Last week I worked everyday, despite ice and snow and a two mile walk to the train station. On two days I was the only member of staff in the place because no one else could get in. I'm not one to complain but it would've been more comfortable without the power cut which turned off the central heating, but hey ho...
Anyway, Tesco have caused a furore by expecting their snowbound staff to pay back the time. Another place is expecting staff to pay back time even tho' the place itself had closed. (Huh?) I can kind of see the thinking but - Moses! - who'd be a parent of school-age children when the snowflakes start flying?
So, for the future, this is my proposal:
All teachers, by law, have to live within walkable distance of the school they teach at.
All schools which close for a day due to snow, have to open for a different day some other time during the year, because it's hard enough already finding and paying for childcare for thirteen school holiday weeks, when mum and dad only have four weeks holiday apiece, without having extra days tagged on.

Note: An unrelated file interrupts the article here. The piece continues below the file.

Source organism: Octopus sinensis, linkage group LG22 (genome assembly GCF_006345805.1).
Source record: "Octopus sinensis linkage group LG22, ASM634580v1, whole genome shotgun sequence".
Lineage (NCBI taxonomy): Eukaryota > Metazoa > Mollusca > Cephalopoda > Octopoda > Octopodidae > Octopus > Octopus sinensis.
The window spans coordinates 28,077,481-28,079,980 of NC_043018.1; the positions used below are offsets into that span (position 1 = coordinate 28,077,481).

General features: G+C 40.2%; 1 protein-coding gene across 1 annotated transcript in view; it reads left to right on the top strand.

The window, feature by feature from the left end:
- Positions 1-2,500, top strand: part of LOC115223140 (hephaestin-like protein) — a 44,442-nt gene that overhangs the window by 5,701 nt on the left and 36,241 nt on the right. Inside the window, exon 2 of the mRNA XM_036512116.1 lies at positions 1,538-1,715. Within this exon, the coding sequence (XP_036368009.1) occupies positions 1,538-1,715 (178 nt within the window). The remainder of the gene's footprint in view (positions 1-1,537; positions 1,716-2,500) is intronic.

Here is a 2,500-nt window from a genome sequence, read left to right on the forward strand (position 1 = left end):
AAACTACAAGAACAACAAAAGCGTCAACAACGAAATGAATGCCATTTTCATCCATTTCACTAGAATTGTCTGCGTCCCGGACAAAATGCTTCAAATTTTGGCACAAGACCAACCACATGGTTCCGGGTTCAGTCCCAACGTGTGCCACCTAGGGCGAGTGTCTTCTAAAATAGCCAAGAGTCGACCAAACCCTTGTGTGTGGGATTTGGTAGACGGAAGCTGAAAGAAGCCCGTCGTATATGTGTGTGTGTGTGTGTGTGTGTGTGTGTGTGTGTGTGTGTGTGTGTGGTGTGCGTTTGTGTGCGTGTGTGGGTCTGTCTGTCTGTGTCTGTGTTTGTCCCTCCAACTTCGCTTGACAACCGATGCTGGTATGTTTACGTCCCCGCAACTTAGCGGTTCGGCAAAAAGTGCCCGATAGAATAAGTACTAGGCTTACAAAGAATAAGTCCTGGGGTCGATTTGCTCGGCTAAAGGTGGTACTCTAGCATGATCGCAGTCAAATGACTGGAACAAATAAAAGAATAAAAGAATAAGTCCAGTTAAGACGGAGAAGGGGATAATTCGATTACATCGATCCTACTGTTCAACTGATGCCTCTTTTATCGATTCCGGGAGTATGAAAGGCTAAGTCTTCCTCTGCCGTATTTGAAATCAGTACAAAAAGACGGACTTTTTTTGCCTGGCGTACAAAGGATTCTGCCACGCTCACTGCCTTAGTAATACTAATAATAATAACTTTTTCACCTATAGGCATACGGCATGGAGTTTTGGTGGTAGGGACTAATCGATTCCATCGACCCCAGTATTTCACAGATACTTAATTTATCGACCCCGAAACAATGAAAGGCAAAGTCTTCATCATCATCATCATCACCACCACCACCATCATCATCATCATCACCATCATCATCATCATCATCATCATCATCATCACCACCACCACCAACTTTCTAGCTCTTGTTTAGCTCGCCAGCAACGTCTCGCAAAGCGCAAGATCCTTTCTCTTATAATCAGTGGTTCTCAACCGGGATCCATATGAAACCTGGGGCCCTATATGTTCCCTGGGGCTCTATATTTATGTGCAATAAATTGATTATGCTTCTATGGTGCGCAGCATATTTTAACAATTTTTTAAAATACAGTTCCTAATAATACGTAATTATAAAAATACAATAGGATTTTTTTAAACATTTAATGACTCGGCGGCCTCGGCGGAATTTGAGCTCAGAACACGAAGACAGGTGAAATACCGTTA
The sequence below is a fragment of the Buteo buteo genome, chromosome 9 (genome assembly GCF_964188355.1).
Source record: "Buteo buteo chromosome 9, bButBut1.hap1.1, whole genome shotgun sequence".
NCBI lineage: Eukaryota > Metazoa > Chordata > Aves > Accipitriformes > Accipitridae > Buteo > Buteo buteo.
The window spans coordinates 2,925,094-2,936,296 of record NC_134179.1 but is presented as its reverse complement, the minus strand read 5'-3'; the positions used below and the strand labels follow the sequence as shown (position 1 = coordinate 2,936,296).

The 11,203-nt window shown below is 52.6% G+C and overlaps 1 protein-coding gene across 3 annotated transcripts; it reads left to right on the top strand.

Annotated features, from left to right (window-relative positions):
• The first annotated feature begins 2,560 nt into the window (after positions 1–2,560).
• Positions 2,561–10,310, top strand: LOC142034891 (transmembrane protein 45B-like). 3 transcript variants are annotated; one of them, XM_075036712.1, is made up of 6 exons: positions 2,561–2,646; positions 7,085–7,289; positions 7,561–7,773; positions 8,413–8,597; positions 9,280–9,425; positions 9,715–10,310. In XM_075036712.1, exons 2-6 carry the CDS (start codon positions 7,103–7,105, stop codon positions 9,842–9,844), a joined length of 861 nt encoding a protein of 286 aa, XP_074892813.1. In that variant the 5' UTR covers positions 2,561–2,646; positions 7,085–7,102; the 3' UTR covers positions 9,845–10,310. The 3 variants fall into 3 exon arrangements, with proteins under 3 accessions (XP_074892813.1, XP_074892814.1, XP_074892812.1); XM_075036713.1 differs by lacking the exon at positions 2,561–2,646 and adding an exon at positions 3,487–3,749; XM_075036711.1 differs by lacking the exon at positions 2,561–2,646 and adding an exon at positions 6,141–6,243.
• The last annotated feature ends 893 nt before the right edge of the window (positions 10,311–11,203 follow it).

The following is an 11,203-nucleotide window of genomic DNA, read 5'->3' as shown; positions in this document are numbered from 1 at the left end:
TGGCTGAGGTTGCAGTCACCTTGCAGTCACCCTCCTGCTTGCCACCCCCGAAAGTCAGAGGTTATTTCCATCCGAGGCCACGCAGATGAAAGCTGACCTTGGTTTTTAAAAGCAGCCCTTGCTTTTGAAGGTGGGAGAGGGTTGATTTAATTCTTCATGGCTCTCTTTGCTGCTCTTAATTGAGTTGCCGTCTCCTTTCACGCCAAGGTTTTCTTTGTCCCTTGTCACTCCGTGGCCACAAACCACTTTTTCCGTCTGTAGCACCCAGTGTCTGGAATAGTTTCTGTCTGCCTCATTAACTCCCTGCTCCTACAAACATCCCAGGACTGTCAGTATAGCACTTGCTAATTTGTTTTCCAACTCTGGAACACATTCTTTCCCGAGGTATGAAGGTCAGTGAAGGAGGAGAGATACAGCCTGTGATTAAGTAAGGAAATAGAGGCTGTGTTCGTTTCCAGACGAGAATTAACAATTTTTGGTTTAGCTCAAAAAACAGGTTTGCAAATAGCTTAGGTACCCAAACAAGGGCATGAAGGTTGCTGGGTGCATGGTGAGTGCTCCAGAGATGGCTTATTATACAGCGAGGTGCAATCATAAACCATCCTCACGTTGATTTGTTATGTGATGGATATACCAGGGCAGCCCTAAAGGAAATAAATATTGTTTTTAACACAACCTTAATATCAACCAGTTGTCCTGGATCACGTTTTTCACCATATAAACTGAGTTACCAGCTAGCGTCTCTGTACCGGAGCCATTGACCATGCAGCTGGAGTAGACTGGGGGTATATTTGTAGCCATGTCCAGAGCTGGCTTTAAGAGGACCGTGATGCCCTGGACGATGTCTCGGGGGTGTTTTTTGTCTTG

All school approach roads will be gritted first. (Second will be the pavements around old people's homes.)
All people who genuinely can't get into work because of either bad weather or school closures get paid as usual.
All those who actually manage to turn up day in, day out without even a word of thanks (and what I find is that those snowed in at home get sympathy for their plight. Sympathy. How does that work? You can't come to work today? You're having to snuggle up with a pint of hot chocolate in front of Pingu? - you poor thing...). Where was I? Yes, those of us who make it in should, in addition, get a bunch of flowers from The Management. Just a gesture, that's all. Just a little 'hey, you did a great job'.
So, is that agreed then?